PORTLAND, Ore. (KOIN) — The lone survivor of a triple shooting that resulted in the deaths of two men testified in open court on Monday describing his wounds and lasting physical and emotional pain.
Joshua Wiebe described his relationship with Anthony Howard and Eric Takemoto as being so close he considered both men to be brothers. He grew up with Howard. Their friendship spanned about 20 years. Wiebe had known Takemoto a slightly shorter time. He told the jury that Takemoto was always smiling, always someone he could trust.
The three men gathered at the Hourglass Pub in Northeast Portland on October 2, 2015 to celebrate the birthdays of their mutual friends. Wiebe and his girlfriend, Meagan Saban, got to the bar before most of their friends. The bar served as a neighborhood watering hole for the group and their friends.
Wiebe testified that when he and Saban got to the bar, he grabbed a drink and a friend of his introduced him to a man named Robert Richardson Jr.
Richardson was at the bar by himself. Other witnesses have testified, prior to October 2, 2015, they had never seen Richardson at the bar before.
Wiebe said he and Richardson played a round of pool, and that the game was friendly.
“Everything was cordial,” Wiebe testified. “We shook hands.”
Wiebe said he and Richardson played three games of pool inside the Hourglass Pub. There wasn’t that much conversation, Wiebe said.
When the games finished, the two men parted ways.
Wiebe would then find himself running outside to the bar’s parking lot that doubled as a smoking area after hearing his name yelled out. He testified he believed it was Howard who was calling out his name.
Wiebe and the bartender on-duty at the time share the same first name. Both men ran outside, with the bartender going first, Wiebe just steps behind.
“I remember, running outside,” Wiebe testified.
The next thing he remembers was seeing a flash of light.
“I heard the gunshot but the flashes of light were, if it makes any sense, louder than the gunshots,” Wiebe said.
By the time police showed up, Howard and Takemoto were dead. Both men had been shot multiple times. Wiebe had been shot in the leg. He recalled being on the ground with people tending to his injuries.
He was rushed to the hospital, not knowing the condition of his two close friends.
A police officer at the hospital started questioning Wiebe. He described it as an interrogation. He asked the officer how his friends were doing.
“When I asked him…” Wiebe said. He paused. He took a deep breath. He looked to the side. It was clear Wiebe was testifying about the most emotional part of that night. “…When I asked him about how my friends were doing, [the officer] said, ‘you wanna know how your friends are?’ And I said, yes. He said, ‘they’re dead.’”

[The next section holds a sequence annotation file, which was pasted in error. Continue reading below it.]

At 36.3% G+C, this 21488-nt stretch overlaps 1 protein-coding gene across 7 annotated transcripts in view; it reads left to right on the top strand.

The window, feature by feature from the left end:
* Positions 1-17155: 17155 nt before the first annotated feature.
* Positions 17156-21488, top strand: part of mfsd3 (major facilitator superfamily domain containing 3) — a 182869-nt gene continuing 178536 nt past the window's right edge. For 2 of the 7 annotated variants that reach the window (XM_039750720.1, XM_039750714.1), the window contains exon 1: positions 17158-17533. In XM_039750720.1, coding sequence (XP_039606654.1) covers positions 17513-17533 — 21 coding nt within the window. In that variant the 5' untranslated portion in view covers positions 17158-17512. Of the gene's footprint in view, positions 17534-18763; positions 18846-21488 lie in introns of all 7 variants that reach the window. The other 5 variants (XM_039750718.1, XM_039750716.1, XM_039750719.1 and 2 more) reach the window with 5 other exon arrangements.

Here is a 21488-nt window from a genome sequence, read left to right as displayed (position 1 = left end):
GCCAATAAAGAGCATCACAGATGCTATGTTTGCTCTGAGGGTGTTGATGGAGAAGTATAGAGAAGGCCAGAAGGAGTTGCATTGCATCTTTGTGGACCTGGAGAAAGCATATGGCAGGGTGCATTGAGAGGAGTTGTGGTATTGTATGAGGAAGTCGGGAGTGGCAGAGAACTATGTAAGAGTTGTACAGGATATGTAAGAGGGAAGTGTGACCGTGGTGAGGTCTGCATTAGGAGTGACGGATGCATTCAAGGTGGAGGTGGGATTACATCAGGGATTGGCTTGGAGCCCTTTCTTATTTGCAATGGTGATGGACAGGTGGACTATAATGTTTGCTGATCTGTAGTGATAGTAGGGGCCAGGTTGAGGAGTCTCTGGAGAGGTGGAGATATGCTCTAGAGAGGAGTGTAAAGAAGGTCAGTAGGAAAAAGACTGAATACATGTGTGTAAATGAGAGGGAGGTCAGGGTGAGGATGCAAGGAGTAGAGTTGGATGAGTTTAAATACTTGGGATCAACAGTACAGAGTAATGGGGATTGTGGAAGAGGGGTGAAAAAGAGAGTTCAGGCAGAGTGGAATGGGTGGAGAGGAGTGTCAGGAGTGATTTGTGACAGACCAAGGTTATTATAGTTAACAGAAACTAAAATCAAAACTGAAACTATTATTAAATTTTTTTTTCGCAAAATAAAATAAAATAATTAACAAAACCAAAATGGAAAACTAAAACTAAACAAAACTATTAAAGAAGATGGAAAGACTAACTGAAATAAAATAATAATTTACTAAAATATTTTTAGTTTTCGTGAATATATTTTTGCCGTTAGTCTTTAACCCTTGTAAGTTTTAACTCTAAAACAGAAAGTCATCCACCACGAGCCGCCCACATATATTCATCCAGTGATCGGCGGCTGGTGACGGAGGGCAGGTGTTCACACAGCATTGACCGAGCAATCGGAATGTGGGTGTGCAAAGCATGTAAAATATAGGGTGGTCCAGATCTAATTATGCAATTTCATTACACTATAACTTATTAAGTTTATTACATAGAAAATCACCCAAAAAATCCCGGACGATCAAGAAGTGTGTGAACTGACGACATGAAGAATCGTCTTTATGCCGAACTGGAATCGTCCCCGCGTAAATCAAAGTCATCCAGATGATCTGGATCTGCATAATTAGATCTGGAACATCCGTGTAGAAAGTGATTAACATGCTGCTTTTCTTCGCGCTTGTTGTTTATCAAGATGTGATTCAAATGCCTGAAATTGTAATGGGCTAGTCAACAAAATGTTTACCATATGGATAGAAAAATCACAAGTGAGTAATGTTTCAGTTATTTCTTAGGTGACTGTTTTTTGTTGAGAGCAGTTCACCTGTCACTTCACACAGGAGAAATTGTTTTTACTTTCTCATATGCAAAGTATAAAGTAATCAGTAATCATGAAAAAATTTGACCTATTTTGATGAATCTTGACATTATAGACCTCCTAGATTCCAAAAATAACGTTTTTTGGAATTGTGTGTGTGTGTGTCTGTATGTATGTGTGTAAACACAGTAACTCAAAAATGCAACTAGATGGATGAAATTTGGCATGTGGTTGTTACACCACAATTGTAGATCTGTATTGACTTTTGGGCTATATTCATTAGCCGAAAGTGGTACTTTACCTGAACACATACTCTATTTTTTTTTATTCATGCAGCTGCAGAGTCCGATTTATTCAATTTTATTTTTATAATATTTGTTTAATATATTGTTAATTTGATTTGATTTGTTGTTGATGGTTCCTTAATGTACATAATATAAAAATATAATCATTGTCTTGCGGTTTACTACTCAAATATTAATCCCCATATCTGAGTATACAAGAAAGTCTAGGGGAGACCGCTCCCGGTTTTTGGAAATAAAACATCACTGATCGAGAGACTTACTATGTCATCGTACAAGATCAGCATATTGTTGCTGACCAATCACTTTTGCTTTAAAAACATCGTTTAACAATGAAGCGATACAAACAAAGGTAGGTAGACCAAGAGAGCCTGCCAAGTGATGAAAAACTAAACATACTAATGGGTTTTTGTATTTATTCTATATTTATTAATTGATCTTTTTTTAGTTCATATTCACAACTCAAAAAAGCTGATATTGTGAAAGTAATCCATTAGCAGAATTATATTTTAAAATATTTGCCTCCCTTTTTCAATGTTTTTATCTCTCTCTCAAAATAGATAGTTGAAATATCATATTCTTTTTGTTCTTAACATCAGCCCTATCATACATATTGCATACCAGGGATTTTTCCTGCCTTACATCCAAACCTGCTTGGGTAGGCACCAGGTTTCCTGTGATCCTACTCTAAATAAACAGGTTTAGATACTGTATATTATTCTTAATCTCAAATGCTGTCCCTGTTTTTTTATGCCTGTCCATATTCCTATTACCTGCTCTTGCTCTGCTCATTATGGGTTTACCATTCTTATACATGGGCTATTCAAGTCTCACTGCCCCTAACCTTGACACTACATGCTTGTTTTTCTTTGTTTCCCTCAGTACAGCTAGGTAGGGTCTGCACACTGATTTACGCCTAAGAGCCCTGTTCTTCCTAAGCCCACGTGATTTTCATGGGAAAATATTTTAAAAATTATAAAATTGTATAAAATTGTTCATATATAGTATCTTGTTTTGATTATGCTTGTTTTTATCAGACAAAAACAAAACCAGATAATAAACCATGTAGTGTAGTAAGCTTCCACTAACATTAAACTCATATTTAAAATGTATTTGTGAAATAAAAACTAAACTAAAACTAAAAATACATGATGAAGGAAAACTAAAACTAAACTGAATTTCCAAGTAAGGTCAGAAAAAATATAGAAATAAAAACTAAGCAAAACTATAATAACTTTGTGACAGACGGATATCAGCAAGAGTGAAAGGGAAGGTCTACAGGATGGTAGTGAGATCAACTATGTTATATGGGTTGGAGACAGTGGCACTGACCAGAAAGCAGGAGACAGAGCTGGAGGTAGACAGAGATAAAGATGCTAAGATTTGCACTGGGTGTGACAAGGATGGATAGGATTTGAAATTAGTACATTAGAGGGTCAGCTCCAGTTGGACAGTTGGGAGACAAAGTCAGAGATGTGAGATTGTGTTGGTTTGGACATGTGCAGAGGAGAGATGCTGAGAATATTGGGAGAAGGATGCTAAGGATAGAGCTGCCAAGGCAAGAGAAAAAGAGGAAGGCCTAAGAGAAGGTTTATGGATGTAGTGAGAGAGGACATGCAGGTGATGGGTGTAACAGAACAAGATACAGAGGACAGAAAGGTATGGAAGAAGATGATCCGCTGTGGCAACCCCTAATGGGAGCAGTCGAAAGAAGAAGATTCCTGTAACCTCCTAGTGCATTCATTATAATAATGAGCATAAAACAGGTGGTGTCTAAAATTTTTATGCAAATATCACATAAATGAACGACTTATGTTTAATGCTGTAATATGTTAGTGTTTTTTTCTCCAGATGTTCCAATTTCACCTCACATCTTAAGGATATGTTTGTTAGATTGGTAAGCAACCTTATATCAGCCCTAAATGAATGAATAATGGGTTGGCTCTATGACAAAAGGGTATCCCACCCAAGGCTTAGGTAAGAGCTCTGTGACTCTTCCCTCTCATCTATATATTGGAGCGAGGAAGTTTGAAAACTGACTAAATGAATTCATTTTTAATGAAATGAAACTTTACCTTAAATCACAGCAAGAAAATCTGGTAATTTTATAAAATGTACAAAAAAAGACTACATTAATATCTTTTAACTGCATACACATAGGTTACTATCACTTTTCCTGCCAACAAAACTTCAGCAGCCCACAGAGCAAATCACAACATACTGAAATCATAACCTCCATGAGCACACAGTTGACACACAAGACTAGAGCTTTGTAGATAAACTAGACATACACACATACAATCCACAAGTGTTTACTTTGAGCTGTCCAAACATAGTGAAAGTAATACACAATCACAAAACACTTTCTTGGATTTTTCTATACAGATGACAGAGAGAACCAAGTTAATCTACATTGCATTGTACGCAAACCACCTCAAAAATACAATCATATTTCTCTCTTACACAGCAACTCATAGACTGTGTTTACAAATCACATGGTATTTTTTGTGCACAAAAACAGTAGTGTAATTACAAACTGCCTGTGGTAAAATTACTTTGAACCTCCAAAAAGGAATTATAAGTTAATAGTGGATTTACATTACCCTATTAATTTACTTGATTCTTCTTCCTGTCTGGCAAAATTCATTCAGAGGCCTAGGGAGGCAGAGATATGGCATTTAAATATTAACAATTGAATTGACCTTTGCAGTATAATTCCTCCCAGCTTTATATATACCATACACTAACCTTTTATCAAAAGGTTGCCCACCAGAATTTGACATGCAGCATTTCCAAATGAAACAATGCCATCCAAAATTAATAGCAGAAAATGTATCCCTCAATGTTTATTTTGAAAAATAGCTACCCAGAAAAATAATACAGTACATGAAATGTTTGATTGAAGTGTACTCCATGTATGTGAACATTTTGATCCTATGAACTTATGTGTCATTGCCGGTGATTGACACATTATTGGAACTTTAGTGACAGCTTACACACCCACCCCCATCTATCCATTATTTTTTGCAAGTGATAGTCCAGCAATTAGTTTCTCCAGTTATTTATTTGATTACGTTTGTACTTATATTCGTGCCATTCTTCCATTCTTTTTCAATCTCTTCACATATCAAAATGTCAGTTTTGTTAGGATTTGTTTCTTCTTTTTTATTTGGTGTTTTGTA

Wiebe, looking down, shook his head as he recounted the news that was delivered to him with what appeared to be no sympathy.
“Just like that,” he said.
Senior deputy district attorney Glen Banfield said, “that’s how you learned that they were gone?”
Wiebe, fighting back tears, said “yes.”
Meagan Saban, Wiebe’s girlfriend, said she was with Wiebe after the shooting.
“He laid in my lap and I prayed that he wouldn’t die,” she told the jury on Monday. “It was like a dream, like a fog.”
Since the shooting, Saban said Wiebe has undergone two surgeries. He spent a week in the hospital and two months using crutches as his leg healed. The couple lives together and has a child.
“We both are broken,” she recalled of the shooting’s impact on their family.
Oregon State Police forensic scientist Leland Samuelson testified on Monday that he was able to conduct testing on the firearm that Portland police say they recovered at the time of arresting Richardson.
The firearm, a .357 caliber Sig Sauer handgun, was described by Samuelson as being “fairly powerful” on the scale of weapons and that it fires a “very fast bullet.”
Samuelson said his office is able to conduct comparison testing on a gun’s barrel and on a fired bullet, if recovered, to determine if they are a match.
“What was the result of your analysis,” senior deputy district attorney Nathan Vasquez asked of Samuelson in regards to a bullet recovered from Howard’s body. “I concluded that that bullet was fired from this firearm.”
Upon cross examination, criminal defense attorney Russell S. Barnett III pressed Samuelson if any of his examinations were able to determine the mind set behind the person pulling the trigger.
“No,” Samuelson said.
“Does a person have to intentionally pull the trigger, each time to fire it,” Vasquez asked.
“Yes, they do,” Samuelson said.
Jennifer Nelson, an Oregon State Police DNA scientist, testified about a hat that was recovered from the scene of the alleged crime. Prosecutors have said that the hat belonged to Richardson and that it was knocked off during the fight outside in the parking lot and smoking area.
Nelson determined, based on the samples that she tested, the hat’s interior headband matched the DNA profile of Richardson. The estimated frequency of someone matching that same DNA profile is less than 1 in 10 billion people. Nelson said she recalls there being 6.5 billion people in the world’s population.
The state is expected to call its final witness – a Portland Police Bureau homicide detective – as its last witness on Tuesday. Once that witness testimony is completed the jury will be excused until Oct. 16 when the defense starts to present its case.
The case is being presided by Multnomah County Circuit Court Judge Karin J. Immergut.